1) Treatment resistance schizophrenia: This presupposes that all antipsychotics (besides clozapine) work by blocking D2 to treat positive symptoms, and based on the aggregate of data, they are more or less equally efficacious (though in real life this isn't always the case). Thus, failing to respond to one AT ADEQUATE DOSE/DURATION AND COMPLIANCE is technically treatment resistance. There isn't really a rationale for "two failed antipsychotics" other than side effect burden from Clozapine. The seminal paper that got clozapine re approved was done in the 1980s by John Kane in which he watched people fail on Haldol (adequate dose/duration) and then respond to clozapine: Clozapine for the treatment-resistant schizophrenic. A double-blind comparison with chlorpromazine. - PubMed - NCBI.

If they fail to respond to clozapine (again, adequate, dose/duration/levels/compliance) there is some evidence for augmenting with D2 blocking antipsychotics, but in reality your go to should be ECT

With a few exceptions, dual neuroleptic therapy is in general poor practice, and 90% of the time it is done by lazy psychiatrists

2) Treatment resistant bipolar isn't really as consistent, but you can conceptualize treatment resistant mania and TRD as heuristics for very difficult to treat cases.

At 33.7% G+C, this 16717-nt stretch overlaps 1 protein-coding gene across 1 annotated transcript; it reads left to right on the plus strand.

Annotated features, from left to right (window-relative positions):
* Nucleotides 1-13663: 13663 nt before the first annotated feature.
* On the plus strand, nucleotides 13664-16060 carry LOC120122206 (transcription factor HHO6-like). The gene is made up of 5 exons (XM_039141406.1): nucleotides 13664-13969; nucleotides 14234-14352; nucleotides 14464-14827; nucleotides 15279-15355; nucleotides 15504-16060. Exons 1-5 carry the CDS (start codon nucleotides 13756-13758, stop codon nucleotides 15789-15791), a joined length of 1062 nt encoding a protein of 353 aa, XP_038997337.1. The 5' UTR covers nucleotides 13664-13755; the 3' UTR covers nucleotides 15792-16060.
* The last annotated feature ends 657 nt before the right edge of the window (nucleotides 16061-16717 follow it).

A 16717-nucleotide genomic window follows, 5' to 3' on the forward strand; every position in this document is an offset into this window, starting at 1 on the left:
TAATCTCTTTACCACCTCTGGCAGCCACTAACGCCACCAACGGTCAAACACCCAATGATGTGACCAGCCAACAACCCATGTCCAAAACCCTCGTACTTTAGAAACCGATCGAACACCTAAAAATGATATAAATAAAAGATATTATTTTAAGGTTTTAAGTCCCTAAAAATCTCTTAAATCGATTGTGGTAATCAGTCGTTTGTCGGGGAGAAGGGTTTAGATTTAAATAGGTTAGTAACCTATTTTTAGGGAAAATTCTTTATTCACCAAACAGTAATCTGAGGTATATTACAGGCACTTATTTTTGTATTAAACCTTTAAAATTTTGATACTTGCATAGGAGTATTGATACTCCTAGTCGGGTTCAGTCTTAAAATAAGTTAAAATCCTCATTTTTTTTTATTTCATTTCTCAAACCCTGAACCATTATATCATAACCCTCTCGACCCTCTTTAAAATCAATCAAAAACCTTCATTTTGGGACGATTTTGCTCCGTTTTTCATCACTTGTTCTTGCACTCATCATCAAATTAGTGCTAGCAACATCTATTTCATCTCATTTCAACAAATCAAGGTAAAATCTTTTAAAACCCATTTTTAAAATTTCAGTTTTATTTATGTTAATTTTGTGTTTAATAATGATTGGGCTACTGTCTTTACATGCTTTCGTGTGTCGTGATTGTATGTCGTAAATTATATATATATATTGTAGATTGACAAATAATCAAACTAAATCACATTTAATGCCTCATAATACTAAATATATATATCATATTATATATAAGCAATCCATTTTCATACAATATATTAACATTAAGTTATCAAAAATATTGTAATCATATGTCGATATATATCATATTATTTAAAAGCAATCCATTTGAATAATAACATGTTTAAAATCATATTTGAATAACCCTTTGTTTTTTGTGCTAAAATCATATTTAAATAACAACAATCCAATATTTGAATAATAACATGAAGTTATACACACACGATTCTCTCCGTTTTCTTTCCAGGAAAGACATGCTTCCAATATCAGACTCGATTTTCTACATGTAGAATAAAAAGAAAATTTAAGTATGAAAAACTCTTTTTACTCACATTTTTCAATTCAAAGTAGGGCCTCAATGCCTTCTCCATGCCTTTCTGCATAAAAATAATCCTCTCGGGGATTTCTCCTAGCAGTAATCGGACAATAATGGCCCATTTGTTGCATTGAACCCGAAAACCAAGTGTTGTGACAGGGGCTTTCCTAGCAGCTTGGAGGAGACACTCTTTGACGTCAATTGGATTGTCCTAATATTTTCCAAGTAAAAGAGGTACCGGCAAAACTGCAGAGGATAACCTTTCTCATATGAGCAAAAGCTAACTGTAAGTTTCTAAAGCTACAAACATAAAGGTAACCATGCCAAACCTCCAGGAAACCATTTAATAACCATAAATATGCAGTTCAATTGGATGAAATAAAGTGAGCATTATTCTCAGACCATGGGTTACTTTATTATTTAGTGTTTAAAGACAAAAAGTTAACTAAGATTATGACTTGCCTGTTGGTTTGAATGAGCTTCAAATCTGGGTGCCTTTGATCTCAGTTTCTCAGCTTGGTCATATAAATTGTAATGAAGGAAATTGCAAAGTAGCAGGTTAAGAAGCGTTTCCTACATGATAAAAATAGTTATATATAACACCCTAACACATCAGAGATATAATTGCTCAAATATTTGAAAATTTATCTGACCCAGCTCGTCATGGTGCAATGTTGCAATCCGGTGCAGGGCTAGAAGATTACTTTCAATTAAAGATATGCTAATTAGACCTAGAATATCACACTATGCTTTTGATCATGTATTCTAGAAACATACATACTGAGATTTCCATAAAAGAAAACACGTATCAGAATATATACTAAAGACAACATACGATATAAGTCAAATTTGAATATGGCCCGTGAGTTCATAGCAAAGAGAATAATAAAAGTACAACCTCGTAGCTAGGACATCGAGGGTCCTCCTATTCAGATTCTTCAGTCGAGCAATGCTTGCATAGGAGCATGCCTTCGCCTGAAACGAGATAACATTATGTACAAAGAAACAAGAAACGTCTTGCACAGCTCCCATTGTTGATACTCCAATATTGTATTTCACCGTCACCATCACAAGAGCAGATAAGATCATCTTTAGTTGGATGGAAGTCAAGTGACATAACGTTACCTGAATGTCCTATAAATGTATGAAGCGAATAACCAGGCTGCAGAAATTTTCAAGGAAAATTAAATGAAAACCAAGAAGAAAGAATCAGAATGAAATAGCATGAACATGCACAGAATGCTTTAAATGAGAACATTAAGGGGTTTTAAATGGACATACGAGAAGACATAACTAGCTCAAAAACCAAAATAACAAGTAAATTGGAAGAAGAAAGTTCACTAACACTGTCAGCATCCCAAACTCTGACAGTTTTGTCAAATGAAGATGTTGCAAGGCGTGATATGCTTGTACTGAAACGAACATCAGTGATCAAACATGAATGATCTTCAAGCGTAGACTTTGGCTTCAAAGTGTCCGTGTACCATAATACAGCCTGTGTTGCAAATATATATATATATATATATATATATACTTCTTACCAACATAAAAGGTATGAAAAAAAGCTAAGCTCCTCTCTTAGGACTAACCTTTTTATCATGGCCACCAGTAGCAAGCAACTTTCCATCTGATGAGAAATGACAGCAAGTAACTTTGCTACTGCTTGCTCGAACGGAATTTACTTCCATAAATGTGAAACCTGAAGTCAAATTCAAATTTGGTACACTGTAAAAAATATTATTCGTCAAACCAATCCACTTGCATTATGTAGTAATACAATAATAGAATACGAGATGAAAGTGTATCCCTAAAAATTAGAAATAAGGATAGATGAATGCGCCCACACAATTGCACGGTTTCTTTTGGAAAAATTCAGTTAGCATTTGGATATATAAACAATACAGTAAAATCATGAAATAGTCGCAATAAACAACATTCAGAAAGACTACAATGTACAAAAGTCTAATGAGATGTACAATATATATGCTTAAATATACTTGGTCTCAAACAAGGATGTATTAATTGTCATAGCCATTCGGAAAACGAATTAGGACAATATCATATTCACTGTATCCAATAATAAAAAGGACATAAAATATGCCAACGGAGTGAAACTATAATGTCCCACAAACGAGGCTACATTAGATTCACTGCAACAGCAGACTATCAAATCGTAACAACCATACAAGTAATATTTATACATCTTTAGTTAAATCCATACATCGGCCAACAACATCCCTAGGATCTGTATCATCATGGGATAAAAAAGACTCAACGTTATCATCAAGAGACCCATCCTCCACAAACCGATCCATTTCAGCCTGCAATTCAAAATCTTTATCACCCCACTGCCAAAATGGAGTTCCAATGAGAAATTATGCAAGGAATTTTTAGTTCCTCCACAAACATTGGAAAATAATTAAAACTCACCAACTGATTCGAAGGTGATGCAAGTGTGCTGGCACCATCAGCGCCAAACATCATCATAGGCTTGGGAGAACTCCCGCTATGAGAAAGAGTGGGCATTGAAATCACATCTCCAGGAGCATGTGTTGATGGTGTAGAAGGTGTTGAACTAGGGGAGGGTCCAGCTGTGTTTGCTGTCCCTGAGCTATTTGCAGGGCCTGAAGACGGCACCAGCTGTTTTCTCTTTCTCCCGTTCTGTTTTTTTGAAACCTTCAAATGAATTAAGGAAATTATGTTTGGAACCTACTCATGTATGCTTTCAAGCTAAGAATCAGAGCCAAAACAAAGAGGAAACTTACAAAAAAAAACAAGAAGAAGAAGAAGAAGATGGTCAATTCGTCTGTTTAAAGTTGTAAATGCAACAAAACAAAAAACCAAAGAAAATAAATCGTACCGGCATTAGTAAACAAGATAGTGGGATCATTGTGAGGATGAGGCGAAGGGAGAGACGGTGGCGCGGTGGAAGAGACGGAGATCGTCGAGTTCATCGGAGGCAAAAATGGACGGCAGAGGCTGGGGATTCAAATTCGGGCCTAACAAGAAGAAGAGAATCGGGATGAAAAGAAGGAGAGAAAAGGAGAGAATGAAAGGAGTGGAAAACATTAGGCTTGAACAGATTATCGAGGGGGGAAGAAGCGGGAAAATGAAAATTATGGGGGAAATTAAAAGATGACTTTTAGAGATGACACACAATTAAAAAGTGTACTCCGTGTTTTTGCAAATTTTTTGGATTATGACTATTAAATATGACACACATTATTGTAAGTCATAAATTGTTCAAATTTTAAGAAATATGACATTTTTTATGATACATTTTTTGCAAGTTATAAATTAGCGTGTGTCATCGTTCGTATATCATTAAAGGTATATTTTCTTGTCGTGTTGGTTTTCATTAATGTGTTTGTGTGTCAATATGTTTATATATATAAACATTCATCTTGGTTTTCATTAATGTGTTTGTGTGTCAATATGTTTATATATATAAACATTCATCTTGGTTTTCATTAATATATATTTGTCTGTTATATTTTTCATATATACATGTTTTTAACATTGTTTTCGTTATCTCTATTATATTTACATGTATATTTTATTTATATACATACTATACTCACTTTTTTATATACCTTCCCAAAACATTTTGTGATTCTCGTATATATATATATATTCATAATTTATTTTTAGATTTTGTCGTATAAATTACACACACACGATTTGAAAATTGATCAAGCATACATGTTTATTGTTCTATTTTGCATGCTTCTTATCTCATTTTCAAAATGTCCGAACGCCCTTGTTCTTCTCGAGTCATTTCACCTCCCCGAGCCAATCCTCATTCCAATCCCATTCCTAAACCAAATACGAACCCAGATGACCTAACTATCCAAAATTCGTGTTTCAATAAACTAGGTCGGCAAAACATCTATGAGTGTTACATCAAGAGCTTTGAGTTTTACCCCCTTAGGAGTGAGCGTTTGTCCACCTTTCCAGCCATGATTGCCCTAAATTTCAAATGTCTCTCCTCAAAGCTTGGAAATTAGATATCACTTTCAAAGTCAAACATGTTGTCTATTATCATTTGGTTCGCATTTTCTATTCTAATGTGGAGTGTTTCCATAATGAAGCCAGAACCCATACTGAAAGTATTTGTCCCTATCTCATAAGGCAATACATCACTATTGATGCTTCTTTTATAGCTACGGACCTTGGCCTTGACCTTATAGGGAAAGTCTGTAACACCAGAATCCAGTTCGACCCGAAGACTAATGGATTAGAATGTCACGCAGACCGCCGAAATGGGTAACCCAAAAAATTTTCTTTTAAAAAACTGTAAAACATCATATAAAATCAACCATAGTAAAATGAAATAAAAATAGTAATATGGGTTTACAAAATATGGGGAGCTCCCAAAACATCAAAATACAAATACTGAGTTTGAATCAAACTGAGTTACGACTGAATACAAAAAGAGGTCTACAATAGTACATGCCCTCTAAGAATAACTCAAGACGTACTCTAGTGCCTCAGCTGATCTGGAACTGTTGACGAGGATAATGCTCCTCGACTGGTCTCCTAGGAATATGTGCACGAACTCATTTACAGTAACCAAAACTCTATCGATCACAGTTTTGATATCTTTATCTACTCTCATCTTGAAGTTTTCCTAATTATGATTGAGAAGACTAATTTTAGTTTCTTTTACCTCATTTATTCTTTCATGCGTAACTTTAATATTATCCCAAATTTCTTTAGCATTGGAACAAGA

For treatment resistance mania there is some evidence for clozapine and of course ECT

3) For treatment resistant bipolar depression... the literature is pretty vague (as it is for TRD because it's a heterogeneous syndrome), but if the patient doesn't respond to Lithium/Latuda/Seroquel you need to do ECT
 
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NickNaylor

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I did a pretty thorough lit review of treatment-resistant schizophrenia and all of the studies that I could find related to management of treatment-resistant schizophrenia for a VA case conference last year. If you're interested, you can check it out here:

https://app.box.com/s/zhntzgxtw9aaivs4p78ighbcs1votkto

As I mention there, I didn't include the references because there were too many and I had to print about 40 copies of this thing, but I can dig something up if there's a specific paper you'd like.